Jack London was born on January 12, 1876, in San Francisco, California.
He was a self-educated man with little money or possessions. He ran away from his home-town in around 1890, to illegally poach and sell oysters. He quickly left his job after his boat was broken, and then kept on job-hunting, never staying in one job for long.
Eventually, he just wandered as a tramp.
But shortly afterward, he went back to his home-town and attended his school, doing well and eventually getting admitted to the University of Berkeley.
Later, in 1897, he caught gold fever and joined thousands of others in an attempt to find gold in the Klondike. Unfortunately, he didn't achieve much profit, other than a new-found love a socialism, which, depending on one's political views, could be a profit.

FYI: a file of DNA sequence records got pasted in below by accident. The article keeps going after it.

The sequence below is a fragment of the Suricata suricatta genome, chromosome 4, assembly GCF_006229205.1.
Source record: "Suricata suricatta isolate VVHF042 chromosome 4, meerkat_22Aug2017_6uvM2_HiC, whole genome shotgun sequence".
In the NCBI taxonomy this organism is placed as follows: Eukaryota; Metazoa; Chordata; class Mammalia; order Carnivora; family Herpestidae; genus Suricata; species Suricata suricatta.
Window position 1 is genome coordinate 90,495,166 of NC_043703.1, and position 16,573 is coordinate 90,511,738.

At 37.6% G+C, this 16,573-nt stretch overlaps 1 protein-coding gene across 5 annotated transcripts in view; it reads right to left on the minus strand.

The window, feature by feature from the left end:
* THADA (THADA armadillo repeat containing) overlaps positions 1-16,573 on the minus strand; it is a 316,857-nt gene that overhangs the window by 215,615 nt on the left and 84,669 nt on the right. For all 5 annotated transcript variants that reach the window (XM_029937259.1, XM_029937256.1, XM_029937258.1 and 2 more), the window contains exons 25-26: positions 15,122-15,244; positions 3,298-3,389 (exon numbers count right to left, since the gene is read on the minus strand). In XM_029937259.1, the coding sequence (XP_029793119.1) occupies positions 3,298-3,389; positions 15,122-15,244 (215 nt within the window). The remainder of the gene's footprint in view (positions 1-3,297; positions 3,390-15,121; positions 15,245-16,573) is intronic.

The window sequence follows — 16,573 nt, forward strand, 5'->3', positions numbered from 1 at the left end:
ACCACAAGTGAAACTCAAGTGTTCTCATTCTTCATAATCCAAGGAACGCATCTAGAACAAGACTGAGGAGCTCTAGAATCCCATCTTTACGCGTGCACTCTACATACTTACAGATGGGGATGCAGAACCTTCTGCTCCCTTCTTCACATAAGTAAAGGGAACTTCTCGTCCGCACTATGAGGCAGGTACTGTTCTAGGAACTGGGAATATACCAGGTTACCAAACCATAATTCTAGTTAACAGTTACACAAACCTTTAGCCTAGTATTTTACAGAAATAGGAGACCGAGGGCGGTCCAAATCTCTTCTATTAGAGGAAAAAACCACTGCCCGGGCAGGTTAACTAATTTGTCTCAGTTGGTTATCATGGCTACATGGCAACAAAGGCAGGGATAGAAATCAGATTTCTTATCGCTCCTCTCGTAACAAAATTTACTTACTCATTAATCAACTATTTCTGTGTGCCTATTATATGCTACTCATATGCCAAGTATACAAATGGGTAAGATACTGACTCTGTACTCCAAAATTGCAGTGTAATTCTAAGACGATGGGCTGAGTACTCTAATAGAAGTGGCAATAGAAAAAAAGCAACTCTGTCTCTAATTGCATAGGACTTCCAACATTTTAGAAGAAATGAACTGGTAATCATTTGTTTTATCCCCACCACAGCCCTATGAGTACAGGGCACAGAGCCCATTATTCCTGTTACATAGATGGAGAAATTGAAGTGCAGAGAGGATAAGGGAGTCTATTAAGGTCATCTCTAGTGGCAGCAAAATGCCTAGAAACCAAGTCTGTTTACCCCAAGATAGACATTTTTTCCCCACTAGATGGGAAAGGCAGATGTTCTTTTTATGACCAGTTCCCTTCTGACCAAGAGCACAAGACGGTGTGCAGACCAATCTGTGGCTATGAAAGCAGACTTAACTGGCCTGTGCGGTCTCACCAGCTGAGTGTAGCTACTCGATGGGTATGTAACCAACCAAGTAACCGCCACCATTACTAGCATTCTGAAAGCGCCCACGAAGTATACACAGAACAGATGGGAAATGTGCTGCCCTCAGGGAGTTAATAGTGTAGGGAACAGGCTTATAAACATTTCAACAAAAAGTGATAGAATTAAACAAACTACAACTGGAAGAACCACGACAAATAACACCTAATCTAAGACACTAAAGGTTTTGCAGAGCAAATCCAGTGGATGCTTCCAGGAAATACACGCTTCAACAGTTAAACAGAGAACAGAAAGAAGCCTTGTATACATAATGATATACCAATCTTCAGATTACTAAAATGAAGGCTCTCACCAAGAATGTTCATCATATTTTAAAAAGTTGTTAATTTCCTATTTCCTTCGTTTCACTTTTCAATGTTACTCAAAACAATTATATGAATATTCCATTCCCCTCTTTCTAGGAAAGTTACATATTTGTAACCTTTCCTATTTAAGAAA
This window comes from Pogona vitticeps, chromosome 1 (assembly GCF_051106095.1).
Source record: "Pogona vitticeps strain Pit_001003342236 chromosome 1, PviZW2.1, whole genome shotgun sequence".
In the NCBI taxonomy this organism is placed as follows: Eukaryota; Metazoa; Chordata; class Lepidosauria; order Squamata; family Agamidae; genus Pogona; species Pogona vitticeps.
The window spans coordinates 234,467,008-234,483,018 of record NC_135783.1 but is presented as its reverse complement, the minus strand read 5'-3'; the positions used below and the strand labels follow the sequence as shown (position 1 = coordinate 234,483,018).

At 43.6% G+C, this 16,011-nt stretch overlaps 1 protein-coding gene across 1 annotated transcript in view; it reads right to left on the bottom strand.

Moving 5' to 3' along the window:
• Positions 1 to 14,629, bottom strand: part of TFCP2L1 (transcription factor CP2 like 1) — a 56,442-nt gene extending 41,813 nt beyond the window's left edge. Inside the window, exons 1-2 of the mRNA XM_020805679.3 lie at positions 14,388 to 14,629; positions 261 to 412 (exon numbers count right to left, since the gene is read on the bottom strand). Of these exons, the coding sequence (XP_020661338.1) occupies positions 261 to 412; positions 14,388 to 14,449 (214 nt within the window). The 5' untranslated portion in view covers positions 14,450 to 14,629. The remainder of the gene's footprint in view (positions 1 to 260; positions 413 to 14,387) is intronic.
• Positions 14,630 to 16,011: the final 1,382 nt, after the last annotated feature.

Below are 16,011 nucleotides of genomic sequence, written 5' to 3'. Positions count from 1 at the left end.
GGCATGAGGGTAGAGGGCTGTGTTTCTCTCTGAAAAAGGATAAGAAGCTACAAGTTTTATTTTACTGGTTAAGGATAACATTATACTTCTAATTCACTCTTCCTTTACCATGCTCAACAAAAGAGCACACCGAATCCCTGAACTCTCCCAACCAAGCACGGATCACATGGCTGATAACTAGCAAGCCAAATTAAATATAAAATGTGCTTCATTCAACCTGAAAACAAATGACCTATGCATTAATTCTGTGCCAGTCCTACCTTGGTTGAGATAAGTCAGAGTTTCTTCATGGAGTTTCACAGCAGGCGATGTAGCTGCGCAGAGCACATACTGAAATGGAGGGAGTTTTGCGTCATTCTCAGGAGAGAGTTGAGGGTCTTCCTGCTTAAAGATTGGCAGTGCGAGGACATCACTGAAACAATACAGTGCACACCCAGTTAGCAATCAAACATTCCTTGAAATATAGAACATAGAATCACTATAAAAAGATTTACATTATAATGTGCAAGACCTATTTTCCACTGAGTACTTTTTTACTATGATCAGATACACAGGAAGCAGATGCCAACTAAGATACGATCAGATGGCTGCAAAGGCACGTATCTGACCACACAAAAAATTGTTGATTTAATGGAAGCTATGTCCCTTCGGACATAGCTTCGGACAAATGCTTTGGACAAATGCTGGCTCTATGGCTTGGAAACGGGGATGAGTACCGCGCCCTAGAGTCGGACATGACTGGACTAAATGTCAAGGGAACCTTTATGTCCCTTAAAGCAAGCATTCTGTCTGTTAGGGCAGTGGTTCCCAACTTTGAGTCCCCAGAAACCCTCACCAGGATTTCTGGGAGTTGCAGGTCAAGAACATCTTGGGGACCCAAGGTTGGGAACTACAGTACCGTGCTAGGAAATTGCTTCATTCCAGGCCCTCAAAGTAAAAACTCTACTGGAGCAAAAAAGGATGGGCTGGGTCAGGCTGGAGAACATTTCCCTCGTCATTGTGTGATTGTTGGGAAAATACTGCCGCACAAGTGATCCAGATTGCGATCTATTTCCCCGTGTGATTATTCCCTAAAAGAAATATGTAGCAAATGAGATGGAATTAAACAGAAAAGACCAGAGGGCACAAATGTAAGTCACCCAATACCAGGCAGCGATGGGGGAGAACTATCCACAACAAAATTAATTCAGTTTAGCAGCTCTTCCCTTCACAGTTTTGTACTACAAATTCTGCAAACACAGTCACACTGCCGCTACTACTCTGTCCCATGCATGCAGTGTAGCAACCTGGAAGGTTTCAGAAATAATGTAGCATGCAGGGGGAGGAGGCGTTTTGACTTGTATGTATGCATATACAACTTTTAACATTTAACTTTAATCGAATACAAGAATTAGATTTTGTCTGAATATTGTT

He scored his first commercial success with writing short stories, and in 1900 he married Elizabeth Maddern, having two daughters.
Later on he wrote some of his most successful novels, like White Fang and the Call of the Wild.
He died on November 22, 1916. Because he was using morphine, many older sources describe London's death as a suicide, and many still believe that today.
His novels are still cult classics today.